But, on the off chance that he was not misspeaking, then I have to conclude that his hitch setup is way off and he needs professional help before towing anywhere.
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Old 06-12-2014, 02:22 AM   #10
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Found one topic on Forestriver forum with weights when Hich used and not used.
Its a bit of a puzzle but confirms my suspicion .
Weight Stats - Forest River Forums

but whatever the effect is , if you weigh with hich used and fully loaded as in trip, those weight count for determining needed tire pressure wich is original question of topic starter.

Weighing is still the best way to be shure, otherwise you keep estimating and practice proves that those estimations are almost always that much off, that one of the axles has substantial more weight on it so determined pressure to low and so tire damage and missery that goes with it.

But topic starter probably can do with lower pressure , wich is better for comfort and gripp. He already experiŽnced the hard ride.
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Old 06-12-2014, 08:56 AM   #11
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Folks, I was mis-speaking and mis-writing. Thanks for the clarification. Of course, a portion of the tongue weight is being transferred to the front axel but as I understand it some of the weight is transferred to the trailer axel, as well? Correct? Although, I have yet to weigh my current setup, I feel comfortable that I am within the TV and TT weight limitations. My original concern was the necessity to increase my TV tire pressure while towing. Thanks to all for setting me straight!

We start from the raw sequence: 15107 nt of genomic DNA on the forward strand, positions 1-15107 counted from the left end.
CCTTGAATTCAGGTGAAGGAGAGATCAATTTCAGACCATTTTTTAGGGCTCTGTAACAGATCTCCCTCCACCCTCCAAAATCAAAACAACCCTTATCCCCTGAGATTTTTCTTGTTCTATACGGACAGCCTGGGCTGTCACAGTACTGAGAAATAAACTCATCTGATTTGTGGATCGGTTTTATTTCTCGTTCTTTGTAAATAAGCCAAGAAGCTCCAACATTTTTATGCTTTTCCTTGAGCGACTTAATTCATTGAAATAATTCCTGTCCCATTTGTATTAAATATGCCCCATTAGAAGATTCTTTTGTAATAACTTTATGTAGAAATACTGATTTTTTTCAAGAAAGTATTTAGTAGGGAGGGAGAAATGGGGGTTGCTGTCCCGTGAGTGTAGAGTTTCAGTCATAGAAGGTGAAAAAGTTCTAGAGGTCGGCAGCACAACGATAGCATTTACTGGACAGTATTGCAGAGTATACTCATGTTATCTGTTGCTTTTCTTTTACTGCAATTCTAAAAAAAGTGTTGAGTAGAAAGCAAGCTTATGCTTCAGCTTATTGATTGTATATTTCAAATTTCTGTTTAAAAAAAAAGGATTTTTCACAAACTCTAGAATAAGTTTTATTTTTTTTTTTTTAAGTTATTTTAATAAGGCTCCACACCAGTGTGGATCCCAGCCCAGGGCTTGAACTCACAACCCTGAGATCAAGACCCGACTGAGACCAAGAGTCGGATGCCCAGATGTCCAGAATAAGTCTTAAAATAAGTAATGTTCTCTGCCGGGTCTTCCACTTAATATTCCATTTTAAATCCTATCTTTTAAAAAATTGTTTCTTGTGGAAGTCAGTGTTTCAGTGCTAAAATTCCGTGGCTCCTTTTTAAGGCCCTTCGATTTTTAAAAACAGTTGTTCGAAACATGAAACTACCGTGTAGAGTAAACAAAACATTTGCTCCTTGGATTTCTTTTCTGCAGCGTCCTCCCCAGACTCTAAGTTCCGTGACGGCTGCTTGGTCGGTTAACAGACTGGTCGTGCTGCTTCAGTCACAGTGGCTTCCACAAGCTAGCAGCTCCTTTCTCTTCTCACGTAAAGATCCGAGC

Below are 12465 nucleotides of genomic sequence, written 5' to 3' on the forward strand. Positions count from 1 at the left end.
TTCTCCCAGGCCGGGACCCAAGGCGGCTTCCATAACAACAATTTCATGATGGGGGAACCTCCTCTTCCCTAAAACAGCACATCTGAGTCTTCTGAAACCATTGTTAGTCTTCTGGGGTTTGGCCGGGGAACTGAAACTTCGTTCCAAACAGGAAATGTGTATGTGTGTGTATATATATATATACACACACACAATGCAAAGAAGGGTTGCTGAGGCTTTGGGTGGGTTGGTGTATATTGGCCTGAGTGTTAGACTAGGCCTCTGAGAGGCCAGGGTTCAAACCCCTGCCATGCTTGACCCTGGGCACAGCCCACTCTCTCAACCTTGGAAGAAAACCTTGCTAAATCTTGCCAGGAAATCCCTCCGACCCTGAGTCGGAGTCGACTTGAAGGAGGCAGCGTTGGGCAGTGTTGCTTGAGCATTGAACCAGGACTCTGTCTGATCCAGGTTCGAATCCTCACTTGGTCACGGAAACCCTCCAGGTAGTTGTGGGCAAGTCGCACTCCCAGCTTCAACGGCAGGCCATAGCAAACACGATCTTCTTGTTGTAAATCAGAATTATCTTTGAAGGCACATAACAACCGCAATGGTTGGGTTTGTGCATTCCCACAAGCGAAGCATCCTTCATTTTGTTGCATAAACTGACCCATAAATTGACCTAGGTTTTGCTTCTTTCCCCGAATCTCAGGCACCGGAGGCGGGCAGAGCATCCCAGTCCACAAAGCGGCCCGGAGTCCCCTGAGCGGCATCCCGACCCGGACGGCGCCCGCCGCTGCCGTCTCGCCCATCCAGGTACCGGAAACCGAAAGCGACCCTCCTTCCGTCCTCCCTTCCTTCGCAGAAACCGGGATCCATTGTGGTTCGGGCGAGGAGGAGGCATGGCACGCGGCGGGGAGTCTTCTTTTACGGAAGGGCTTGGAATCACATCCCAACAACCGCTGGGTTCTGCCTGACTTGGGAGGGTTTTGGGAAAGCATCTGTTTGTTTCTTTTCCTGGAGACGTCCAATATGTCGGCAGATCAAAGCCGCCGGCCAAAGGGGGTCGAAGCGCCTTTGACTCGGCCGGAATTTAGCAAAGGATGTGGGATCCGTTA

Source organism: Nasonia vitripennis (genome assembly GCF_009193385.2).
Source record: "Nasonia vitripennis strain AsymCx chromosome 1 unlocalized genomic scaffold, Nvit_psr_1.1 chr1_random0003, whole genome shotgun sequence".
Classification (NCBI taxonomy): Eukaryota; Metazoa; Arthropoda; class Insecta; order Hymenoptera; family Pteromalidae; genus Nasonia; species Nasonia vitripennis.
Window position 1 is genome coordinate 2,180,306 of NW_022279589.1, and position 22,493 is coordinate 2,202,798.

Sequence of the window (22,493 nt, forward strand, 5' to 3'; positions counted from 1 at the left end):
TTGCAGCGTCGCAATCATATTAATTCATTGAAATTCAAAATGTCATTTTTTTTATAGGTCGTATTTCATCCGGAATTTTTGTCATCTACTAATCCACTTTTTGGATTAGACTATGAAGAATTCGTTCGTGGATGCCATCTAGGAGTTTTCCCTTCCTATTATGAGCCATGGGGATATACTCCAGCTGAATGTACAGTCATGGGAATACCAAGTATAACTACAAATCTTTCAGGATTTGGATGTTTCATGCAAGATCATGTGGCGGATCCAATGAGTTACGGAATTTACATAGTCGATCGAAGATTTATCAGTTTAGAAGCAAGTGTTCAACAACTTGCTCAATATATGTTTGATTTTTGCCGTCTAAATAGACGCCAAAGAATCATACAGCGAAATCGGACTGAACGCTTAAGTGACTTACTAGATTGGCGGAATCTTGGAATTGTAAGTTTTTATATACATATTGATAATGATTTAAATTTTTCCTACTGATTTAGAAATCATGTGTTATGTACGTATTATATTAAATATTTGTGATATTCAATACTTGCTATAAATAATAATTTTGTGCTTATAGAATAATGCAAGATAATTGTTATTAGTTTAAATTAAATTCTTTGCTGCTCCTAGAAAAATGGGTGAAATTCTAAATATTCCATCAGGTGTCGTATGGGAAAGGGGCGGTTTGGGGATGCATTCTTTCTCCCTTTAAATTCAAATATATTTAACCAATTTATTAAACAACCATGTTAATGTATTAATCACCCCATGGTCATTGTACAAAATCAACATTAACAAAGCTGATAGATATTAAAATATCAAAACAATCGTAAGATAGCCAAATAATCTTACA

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Old 06-12-2014, 02:35 PM   #12
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Pat, good! You had me worried there for a moment.

To your original question which you clarified above,

1) download the tire manufacturer's tire pressure/load table from their website,

2) weigh your TV/TT combination at a CAT scale. Make sure you get the weight per axle of the TV with the TT hitched and make sure both vehicles are loaded as you would for a trip (water, fuel, gear passengers, etc...)

3) divide the weight on the TV's rear axle the by 2 and that will give you the weight on each of the TV's rear tires. You can do the same with the TV's front tires and the TT's tires too.